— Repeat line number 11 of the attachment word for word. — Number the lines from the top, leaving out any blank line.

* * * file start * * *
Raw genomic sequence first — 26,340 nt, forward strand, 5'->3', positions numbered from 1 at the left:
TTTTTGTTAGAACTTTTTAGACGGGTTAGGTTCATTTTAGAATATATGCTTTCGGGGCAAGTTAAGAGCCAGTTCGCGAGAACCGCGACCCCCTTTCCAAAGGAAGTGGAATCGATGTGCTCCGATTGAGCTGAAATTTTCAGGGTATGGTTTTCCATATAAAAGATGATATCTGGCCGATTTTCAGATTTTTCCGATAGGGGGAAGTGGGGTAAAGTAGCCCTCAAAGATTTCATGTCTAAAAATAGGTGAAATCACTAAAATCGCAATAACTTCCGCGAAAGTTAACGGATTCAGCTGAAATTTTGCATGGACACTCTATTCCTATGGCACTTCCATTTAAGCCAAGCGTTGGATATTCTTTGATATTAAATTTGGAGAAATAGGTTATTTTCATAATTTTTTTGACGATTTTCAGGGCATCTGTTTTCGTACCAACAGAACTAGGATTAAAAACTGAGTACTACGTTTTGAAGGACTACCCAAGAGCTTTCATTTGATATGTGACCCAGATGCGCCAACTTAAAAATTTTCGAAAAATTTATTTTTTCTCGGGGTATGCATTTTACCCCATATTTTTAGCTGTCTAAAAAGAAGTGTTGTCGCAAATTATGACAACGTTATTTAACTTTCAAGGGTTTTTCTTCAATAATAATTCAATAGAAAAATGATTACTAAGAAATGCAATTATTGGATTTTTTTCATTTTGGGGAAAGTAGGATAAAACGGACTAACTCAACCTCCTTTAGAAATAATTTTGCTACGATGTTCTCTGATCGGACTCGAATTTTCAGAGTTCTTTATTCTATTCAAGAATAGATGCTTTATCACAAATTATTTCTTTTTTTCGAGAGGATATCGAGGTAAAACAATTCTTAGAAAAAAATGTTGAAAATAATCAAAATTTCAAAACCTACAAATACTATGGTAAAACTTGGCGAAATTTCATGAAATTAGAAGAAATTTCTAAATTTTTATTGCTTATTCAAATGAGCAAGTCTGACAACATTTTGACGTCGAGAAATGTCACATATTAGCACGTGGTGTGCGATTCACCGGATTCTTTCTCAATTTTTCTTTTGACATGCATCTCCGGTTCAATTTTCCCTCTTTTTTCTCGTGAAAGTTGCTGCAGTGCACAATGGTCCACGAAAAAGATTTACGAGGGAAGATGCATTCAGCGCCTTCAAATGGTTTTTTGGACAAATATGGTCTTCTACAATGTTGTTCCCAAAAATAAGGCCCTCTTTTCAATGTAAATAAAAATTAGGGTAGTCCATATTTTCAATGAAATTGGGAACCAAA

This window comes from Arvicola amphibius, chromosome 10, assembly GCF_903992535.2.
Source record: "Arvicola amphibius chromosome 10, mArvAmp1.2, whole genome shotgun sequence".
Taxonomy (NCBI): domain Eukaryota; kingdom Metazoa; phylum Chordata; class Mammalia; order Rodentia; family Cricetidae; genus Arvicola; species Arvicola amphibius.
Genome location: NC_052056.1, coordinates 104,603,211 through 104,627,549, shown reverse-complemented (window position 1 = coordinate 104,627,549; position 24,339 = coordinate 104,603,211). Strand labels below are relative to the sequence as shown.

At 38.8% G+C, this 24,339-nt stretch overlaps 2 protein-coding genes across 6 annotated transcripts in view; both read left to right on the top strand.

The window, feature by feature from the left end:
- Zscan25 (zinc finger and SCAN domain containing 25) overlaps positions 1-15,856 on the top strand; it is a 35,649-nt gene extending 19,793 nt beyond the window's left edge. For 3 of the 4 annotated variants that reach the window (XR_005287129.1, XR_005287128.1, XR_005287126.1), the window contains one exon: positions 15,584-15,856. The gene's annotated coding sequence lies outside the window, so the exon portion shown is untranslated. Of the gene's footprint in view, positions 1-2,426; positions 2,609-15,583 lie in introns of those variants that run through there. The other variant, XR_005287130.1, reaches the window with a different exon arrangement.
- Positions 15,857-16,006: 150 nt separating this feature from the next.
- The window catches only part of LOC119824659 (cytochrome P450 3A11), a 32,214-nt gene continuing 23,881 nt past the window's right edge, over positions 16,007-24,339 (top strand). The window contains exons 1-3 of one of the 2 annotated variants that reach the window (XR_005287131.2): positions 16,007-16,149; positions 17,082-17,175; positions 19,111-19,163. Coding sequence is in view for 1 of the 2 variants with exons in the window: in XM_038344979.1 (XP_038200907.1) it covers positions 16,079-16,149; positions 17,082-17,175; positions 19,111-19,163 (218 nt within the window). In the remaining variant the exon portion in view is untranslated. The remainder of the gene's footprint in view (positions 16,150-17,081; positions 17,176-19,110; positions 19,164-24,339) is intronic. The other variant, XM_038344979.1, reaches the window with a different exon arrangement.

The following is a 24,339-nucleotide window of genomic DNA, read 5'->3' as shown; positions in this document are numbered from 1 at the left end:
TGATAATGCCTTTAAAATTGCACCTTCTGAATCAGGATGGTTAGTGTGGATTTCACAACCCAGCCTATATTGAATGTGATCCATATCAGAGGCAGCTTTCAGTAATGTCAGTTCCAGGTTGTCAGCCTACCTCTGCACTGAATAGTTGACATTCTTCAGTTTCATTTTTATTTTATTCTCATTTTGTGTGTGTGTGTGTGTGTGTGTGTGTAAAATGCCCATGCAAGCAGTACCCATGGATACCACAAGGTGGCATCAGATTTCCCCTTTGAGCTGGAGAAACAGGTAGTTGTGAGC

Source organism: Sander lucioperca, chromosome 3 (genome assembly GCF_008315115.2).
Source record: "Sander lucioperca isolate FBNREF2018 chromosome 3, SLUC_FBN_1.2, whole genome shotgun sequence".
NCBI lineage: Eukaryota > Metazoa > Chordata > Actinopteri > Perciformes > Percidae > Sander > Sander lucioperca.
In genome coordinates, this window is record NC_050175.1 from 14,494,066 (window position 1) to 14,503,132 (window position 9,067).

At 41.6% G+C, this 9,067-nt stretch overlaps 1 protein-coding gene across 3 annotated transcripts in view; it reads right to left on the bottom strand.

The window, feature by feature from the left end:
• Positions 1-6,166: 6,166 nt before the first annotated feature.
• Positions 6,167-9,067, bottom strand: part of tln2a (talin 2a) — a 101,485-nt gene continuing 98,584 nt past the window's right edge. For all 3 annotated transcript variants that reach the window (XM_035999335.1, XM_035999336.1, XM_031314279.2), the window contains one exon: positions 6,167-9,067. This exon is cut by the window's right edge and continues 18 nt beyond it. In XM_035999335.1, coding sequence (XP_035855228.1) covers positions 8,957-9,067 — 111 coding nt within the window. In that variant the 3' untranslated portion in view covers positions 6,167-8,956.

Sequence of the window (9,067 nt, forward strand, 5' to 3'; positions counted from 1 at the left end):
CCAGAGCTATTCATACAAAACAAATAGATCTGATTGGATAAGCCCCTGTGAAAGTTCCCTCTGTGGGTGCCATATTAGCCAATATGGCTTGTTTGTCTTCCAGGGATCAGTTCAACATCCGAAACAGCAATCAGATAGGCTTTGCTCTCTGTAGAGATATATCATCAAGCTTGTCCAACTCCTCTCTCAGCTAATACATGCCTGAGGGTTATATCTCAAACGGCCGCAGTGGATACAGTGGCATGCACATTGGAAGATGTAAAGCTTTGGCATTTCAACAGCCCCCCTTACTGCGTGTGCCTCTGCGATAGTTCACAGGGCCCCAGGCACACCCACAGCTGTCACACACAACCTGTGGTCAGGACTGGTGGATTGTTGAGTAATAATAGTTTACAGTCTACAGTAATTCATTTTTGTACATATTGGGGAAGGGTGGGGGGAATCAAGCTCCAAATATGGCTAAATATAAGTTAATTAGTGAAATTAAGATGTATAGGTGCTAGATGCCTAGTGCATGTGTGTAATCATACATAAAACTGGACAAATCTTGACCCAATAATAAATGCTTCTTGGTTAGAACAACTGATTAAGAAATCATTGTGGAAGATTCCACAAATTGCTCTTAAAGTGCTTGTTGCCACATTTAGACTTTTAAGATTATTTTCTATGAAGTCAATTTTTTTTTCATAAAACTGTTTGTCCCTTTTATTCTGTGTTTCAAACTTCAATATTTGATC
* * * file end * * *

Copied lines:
- The window catches only part of LOC119824659 (cytochrome P450 3A11), a 32,214-nt gene continuing 23,881 nt past the window's right edge, over positions 16,007-24,339 (top strand). The window contains exons 1-3 of one of the 2 annotated variants that reach the window (XR_005287131.2): positions 16,007-16,149; positions 17,082-17,175; positions 19,111-19,163. Coding sequence is in view for 1 of the 2 variants with exons in the window: in XM_038344979.1 (XP_038200907.1) it covers positions 16,079-16,149; positions 17,082-17,175; positions 19,111-19,163 (218 nt within the window). In the remaining variant the exon portion in view is untranslated. The remainder of the gene's footprint in view (positions 16,150-17,081; positions 17,176-19,110; positions 19,164-24,339) is intronic. The other variant, XM_038344979.1, reaches the window with a different exon arrangement.